Forum for Science, Industry and Business

Sponsored by:     3M 
Search our Site:

 

Young patients with knee disorder get active after new Stanford surgical procedure

03.04.2008
At 14 years old, Adam Vasser of Los Altos, Calif., was an active kid who loved baseball. Then a mysterious virus attacked his heart, making a heart transplant necessary to save his life.

He underwent long-term steroid treatment to prevent transplant rejection, which left him with an excruciating knee disorder called osteonecrosis. Now 23 and nearing graduation from college, after enduring 15 surgeries for his knee and heart, he's finally been able to return to sports.

Thanks to a new surgical technique used on Vasser's left knee called "cellular grafting," the 23-year-old is out cycling and refereeing soccer games on a virtually pain-free knee. The procedure was done for the first time on three young patients with steroid-induced osteonecrosis of the knee by orthopedic surgeon Stuart Goodman, MD, PhD, and is described in a preliminary report to be published in the April issue of the Journal of Arthroplasty.

"Even though a knee sounds like a little thing after all Adam's been through, it was big to get it fixed," said Adam's mother, Karen Vasser of Los Altos, who took her son from one doctor to another looking for help. "He was real athletic so the knee was one of the things that prevented him from getting back."

The new surgical technique involves transplanting cellular material from the pelvic area into the knee. Two years after surgery, Goodman said, all three patients had returned to nearly normal activity and knee function with no complications.

"It's a fairly simple procedure," said Goodman, the Robert L. and Mary Ellenburg Professor in Surgery at the Stanford University School of Medicine.

Osteonecrosis of the knee is a rare disorder. When it occurs in young people, it's most often the result of steroid therapy and is called secondary osteonecrosis. The bones in the knee start to die from a loss of blood supply, leading to severe pain, progressive arthritis and eventually the need for artificial joint replacement.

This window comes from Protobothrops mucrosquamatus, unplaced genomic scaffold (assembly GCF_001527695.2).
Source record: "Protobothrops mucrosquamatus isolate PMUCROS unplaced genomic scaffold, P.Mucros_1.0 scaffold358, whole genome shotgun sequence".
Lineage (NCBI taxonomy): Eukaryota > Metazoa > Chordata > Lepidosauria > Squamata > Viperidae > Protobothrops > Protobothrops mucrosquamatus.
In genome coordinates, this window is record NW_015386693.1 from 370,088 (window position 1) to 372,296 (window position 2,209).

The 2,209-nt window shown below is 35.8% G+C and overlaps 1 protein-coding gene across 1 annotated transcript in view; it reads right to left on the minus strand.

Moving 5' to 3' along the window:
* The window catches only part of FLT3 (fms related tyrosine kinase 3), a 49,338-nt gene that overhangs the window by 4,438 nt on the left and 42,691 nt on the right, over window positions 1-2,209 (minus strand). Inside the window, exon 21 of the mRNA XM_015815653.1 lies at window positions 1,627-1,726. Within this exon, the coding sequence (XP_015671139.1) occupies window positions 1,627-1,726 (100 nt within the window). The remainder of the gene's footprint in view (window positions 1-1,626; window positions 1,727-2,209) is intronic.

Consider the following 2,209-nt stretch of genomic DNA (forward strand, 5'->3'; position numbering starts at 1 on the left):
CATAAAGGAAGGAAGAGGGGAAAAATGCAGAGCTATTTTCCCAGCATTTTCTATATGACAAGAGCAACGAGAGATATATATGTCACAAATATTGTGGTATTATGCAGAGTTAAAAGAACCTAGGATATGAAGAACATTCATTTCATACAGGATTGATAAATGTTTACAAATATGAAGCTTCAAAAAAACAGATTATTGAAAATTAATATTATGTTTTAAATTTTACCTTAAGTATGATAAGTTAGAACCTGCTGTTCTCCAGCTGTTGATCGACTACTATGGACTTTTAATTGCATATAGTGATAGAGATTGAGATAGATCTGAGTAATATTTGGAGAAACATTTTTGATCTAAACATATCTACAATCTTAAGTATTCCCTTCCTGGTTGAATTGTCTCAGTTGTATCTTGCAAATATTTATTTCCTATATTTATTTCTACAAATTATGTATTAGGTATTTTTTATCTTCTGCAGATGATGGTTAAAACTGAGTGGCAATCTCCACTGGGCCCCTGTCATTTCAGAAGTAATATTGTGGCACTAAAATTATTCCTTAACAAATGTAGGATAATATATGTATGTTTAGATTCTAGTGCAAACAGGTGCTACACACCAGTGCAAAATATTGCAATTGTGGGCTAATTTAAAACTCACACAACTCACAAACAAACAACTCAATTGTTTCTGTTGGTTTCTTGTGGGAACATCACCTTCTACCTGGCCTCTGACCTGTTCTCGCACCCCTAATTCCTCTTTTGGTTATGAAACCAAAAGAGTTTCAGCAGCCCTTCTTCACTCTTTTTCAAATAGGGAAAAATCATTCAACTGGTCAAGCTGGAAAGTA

"Many patients do OK without surgical treatment," Goodman said. "With those patients, I wait and prescribe pain medication." But for young patients who still have a lifetime of activity ahead of them, Goodman wanted alternatives.

When Vasser first started looking for knee treatments, he was told by several doctors to simply use crutches until the knee collapsed and then get an artificial knee replacement. Pain medication was discouraged because of its effects on his kidneys after all the heart transplant treatment drugs. He, too, was searching for a better answer when he met Goodman.

All three of Goodman's patients were between the ages of 18 and 21 and suffering from steroid-induced osteonecrosis. Among the two other patients, one had a diagnosis of Crohn's disease and the other had been treated with high-dose steroids for severe optic nerve swelling associated with the use of minocycline.

The 60-minute surgery, called osteoprogenitor cellular grafting, involves scooping out the dead bone and then filling the space in with new cellular matter.

"The key is to arrest or reverse the death of the bone," Goodman said. "If the cartilage is good, you get the dead bone out and give the cartilage a better foundation. If you have a salvageable joint in a young knee, you get in viable cells to repopulate that area of dead bone."

Goodman theorized that instead of using traditional bone grafting - a more invasive and painful solution - a better method might be using bone cells. The bone cells include young stem cells and progenitor cells that can actually grow into new bone. He withdrew bone marrow from the pelvic area, concentrated the stem cells and progenitors, then used a scaffolding device to help the cells adhere to the defect in the knee.

Based on the success of these three surgeries, Goodman recommends a longer-term follow-up study with a larger number of patients.

Vasser underwent the knee surgery the summer after he graduated from high school. He described a painful, monthlong recuperation period, but said that since then his knee has improved to be almost like new five years later. His mother showed a photo of him crouching behind the home plate, playing umpire in a baseball game the year following surgery.

"My knee has felt good ever since," Vasser said. "It's much stronger than it used to be. It used to lock up. Towards the end before the surgery, it got really bad. I'm refereeing, riding a bike. It doesn't affect it. It's fine."